News
Innovating for Improvement. The Health Foundation is looking for projects that aim to improve health care delivery and/or the way people manage their own health care. A share of £1.5m funding is available for up to 20 teams to test and develop innovative ideas to improve health care delivery in the UK. Each team will receive up to £75,000 of funding over 15 months, to support the implementation and evaluation of their health care innovation project. The closing date for applications is 10 February 2015.

Eleven new centres to lead genomics project. Announces the 11 new centres across England that have been chosen to deliver the 100,000 Genomes Project, which aims to improve diagnosis and treatment for patients with cancer and rare diseases. The initiative involves collecting and decoding 100,000 human genomes that will enable scientists and doctors to understand more about specific conditions.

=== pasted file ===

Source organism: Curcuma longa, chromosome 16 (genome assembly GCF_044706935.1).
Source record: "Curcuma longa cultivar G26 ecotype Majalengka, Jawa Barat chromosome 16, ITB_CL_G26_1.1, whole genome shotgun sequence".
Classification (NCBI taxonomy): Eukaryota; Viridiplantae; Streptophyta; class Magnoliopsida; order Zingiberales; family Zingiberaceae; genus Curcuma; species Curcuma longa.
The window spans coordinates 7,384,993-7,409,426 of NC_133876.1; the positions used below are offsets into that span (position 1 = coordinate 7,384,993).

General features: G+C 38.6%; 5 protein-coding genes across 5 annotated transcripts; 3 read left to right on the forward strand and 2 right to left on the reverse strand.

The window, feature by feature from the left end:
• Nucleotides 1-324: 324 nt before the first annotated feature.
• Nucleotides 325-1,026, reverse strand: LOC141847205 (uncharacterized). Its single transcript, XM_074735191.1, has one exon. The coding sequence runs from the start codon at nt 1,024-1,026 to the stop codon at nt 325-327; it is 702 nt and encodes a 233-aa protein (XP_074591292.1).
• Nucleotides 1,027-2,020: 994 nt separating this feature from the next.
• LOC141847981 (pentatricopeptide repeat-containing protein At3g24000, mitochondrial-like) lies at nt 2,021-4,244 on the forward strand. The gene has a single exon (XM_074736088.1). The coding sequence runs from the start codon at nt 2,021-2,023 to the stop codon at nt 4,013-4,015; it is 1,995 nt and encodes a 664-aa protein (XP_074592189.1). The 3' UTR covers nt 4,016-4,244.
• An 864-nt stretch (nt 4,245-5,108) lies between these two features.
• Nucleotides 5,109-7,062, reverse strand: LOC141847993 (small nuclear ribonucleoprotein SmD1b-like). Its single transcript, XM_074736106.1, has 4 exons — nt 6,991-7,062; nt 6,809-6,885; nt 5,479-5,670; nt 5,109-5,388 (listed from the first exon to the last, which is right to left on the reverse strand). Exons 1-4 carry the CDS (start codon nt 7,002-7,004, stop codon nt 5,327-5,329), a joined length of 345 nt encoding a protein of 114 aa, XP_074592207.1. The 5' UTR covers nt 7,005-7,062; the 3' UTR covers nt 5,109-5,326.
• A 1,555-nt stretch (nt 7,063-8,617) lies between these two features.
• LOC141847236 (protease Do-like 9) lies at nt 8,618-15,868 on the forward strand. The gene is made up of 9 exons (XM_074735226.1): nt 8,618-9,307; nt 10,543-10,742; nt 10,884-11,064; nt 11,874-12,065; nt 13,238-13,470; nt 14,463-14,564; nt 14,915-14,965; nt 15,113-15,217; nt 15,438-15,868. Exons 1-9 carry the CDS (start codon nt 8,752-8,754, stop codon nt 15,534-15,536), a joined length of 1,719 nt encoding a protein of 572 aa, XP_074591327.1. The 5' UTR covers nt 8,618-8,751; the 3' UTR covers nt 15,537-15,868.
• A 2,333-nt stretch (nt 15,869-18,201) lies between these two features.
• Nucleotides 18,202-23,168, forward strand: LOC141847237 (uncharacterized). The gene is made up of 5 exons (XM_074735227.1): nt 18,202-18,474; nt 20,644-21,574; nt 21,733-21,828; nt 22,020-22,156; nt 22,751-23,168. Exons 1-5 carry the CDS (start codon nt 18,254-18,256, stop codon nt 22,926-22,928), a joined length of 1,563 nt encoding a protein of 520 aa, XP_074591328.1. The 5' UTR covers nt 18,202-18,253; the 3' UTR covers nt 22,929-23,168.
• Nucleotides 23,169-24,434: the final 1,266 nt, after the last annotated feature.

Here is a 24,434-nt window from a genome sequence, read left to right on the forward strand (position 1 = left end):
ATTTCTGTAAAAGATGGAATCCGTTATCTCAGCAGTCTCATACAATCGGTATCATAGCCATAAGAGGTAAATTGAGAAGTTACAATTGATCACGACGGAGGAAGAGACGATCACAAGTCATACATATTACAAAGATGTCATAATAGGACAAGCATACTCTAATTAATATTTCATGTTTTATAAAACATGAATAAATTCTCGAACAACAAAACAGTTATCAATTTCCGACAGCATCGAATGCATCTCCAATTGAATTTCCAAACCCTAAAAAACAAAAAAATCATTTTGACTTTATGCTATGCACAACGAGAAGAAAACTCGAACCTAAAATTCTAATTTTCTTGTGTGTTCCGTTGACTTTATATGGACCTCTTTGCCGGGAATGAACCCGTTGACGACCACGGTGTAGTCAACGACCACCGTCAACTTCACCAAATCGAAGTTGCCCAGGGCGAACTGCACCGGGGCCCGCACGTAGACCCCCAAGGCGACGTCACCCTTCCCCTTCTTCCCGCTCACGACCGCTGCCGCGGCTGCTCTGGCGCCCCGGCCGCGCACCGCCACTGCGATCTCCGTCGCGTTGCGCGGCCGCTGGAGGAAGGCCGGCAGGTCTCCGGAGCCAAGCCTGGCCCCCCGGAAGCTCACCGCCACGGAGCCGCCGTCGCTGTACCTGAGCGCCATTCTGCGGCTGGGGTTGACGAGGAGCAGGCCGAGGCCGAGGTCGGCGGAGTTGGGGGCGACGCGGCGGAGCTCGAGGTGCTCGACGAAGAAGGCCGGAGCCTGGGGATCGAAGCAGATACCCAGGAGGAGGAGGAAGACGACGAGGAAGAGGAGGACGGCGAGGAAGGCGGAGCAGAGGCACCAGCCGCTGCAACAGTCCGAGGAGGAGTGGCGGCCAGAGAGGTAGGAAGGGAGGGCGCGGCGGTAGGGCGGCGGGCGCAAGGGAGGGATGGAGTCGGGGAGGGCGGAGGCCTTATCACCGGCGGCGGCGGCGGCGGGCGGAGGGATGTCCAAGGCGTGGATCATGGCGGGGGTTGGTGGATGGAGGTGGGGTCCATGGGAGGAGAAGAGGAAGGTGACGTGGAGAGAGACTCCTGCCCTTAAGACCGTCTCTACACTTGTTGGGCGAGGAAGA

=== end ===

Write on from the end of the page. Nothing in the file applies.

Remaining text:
NHS doctor first to stand trial for female genital mutilation. Dr Dhanuson Dharmasena, an NHS hospital doctor, has became the first person to stand trial for female genital mutilation after being accused of illegally stitching up a young woman who had just given birth to her first child. On the first day of his trial, the prosecution claimed that Dr Dharmasena changed his story when it became a police inquiry, telling officers that the procedure was medically justified.

Health bodies commit to ending LGB conversion therapy. A memorandum of understanding on conversion therapy in the UK has been created by the UK Council for Psychotherapy, with support from the Department of Health and 14 other signatory organisations, to secure an end to the practise of conversion therapy in the UK. The memorandum clarifies that NHS England will be committed to ensuring that it does not endorse or support conversion therapy for lesbian, gay and bisexual (LGB) people.